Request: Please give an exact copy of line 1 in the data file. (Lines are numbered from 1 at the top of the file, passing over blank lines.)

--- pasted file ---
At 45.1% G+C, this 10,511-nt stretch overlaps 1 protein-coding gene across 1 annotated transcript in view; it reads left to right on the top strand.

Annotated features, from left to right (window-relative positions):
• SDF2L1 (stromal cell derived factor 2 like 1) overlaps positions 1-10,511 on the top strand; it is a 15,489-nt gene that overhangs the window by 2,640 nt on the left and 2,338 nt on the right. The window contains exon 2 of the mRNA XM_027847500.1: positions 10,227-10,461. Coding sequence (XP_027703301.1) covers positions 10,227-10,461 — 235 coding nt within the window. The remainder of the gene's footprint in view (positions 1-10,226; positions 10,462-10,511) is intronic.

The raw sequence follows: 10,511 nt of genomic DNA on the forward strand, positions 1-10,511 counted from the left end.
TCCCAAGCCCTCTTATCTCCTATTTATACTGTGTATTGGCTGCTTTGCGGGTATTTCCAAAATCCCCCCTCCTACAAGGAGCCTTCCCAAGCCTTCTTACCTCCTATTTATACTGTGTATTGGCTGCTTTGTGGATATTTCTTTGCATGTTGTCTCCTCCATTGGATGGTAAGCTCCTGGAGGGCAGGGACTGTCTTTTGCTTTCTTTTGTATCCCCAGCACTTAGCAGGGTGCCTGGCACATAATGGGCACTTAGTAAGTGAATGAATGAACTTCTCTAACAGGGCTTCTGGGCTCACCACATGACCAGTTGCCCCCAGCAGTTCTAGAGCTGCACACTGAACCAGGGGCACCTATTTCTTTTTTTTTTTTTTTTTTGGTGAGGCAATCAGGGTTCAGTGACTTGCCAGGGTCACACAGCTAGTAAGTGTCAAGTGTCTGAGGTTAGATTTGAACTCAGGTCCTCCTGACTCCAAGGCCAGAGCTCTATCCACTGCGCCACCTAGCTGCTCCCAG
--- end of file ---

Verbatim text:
At 45.1% G+C, this 10,511-nt stretch overlaps 1 protein-coding gene across 1 annotated transcript in view; it reads left to right on the top strand.